Synonyms and other taxonomic changes
Papilio bairdii W. H. Edwards 1866. Type locality: nr. Prescott, Arizona - This name was applied to the black form.
Papilio brucei W. H. Edwards 1895. Type locality: Roaring Forks, Colorado - This name was applied to the yellow form.
Papilio hollandi W. H. Edwards 1892. Type locality: Glenwood Springs, Colorado - This name was applied to individuals intermediate to the black and yellow forms.
Black forms are very like P. polyxenes, and are sometimes difficult to separate. Generally yellow spots above (if present) are more "fuzzy" on the inner edge, and they contain less orange on the under side. The black "pupil" of the orange spot at the angle inside of the tails on the hind wing is elongate and connected to the black edge of the wing (in P. polyxenes it is usually round and centered, particularly on the upper side of the wing). The "tegulae" (little flaps on the thorax above the base of the front wings) are usually yellow in P. bairdii and mostly black on P. polyxenes. Also, the larval host for P. bairdii is usually Artemisia (though they will use some Umbellifers such as Fennel, and sometimes Rutaceae such as Rue). The larval hosts for P. polyxenes are Umbellifers, or in the southwest some shrubby Rutaceae (also Rue in gardens).
Yellow forms are like subspecies oregonius, but with black areas a bit more extensive. They differ from P. zelicaon usually in larger size, more elongated forwings, more extensive yellow markings (especially below), with the black pupil usually connected and not so large and rounded (usually not connected, or at least large and round in P. zelicaon). The tails are usually longer and often more curved. The body is more prevalently yellow, with black lines below (in P. zelicaon mostly black with yellow markings, with only sides of abdomen yellow).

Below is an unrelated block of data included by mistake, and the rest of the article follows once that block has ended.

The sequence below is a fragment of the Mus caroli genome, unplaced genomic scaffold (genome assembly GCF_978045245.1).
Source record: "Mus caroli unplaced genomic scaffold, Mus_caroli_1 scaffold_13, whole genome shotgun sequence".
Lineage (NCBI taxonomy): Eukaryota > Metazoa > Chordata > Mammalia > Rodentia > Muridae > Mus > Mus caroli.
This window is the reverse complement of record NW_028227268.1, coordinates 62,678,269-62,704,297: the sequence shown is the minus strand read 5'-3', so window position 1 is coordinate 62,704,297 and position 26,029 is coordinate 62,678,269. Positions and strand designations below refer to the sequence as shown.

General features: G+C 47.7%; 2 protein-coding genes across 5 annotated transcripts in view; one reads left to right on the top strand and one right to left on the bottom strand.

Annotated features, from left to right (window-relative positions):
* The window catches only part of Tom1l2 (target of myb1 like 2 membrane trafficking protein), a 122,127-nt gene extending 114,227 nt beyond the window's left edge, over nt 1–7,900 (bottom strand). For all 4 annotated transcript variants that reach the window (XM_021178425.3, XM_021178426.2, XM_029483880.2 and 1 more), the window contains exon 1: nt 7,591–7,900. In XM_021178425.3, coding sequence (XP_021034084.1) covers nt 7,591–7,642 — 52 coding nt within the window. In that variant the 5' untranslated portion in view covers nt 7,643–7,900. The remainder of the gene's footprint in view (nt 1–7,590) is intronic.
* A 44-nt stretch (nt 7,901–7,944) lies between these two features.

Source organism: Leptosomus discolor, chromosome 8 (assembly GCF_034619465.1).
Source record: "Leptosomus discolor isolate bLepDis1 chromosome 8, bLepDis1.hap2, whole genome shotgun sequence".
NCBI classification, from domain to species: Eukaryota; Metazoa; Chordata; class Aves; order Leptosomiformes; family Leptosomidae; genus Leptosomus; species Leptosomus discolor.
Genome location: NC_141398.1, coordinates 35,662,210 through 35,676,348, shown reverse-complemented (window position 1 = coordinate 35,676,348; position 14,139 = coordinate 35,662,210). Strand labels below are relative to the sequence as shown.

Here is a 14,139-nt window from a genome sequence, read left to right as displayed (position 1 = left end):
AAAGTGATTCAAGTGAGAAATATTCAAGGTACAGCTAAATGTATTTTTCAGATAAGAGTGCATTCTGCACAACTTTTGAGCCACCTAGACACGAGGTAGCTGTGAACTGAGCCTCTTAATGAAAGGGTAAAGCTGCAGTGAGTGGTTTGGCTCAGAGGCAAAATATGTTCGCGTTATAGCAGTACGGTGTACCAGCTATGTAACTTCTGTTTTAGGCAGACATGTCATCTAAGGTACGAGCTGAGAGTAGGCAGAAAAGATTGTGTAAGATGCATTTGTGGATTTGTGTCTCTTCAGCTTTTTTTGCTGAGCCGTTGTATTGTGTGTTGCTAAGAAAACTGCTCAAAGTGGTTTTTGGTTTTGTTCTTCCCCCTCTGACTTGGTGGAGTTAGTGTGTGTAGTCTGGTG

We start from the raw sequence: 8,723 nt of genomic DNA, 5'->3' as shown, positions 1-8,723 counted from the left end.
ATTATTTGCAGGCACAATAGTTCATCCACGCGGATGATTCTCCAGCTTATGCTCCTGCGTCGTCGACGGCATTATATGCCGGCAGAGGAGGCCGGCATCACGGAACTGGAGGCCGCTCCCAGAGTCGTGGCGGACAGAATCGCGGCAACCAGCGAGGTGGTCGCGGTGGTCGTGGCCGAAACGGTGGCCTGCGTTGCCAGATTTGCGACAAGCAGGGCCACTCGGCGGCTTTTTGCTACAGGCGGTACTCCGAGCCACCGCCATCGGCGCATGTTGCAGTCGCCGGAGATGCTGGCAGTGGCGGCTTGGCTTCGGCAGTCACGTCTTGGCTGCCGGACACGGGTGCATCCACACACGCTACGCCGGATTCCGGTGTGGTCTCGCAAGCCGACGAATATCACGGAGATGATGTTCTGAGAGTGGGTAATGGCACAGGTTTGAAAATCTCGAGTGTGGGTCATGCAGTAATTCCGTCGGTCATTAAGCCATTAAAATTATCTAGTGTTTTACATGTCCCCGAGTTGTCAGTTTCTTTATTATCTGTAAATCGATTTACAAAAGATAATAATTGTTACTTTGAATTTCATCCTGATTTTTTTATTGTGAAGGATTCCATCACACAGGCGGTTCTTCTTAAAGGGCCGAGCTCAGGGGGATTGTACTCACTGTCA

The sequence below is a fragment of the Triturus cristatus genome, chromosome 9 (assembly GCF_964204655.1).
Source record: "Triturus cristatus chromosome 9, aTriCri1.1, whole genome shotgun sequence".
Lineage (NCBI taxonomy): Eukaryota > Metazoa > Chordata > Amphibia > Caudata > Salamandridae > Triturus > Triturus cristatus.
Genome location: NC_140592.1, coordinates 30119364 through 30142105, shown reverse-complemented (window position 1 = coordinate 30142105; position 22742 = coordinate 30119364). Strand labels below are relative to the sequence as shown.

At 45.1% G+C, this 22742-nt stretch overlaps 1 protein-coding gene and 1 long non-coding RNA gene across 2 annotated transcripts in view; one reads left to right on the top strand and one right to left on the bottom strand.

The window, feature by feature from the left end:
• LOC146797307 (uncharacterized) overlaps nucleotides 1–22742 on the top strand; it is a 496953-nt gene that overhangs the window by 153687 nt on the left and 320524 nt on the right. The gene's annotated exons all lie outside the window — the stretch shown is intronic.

California east to Colorado, New Mexico & Wyoming, perhaps into northern Chihuahua and Sonora. Blends with ssp. oregonius in northern Great Basin and in Rockies. Blends with ssp. dodi at the west margin of the Great Plains. The area where ssp. bairdii becomes ssp. dodi is debated (some consider dodi to be the same as bairdii). The areas of transition from one subspecies to another in the U.S. are ill-defined, and are hard to define meaningfully on a map.
Black forms tend to dominate in the south (s. Utah, s. & e. Colorado, Arizona, New Mexico, sw. Nebraska, etc.), while yellow forms prevail northward.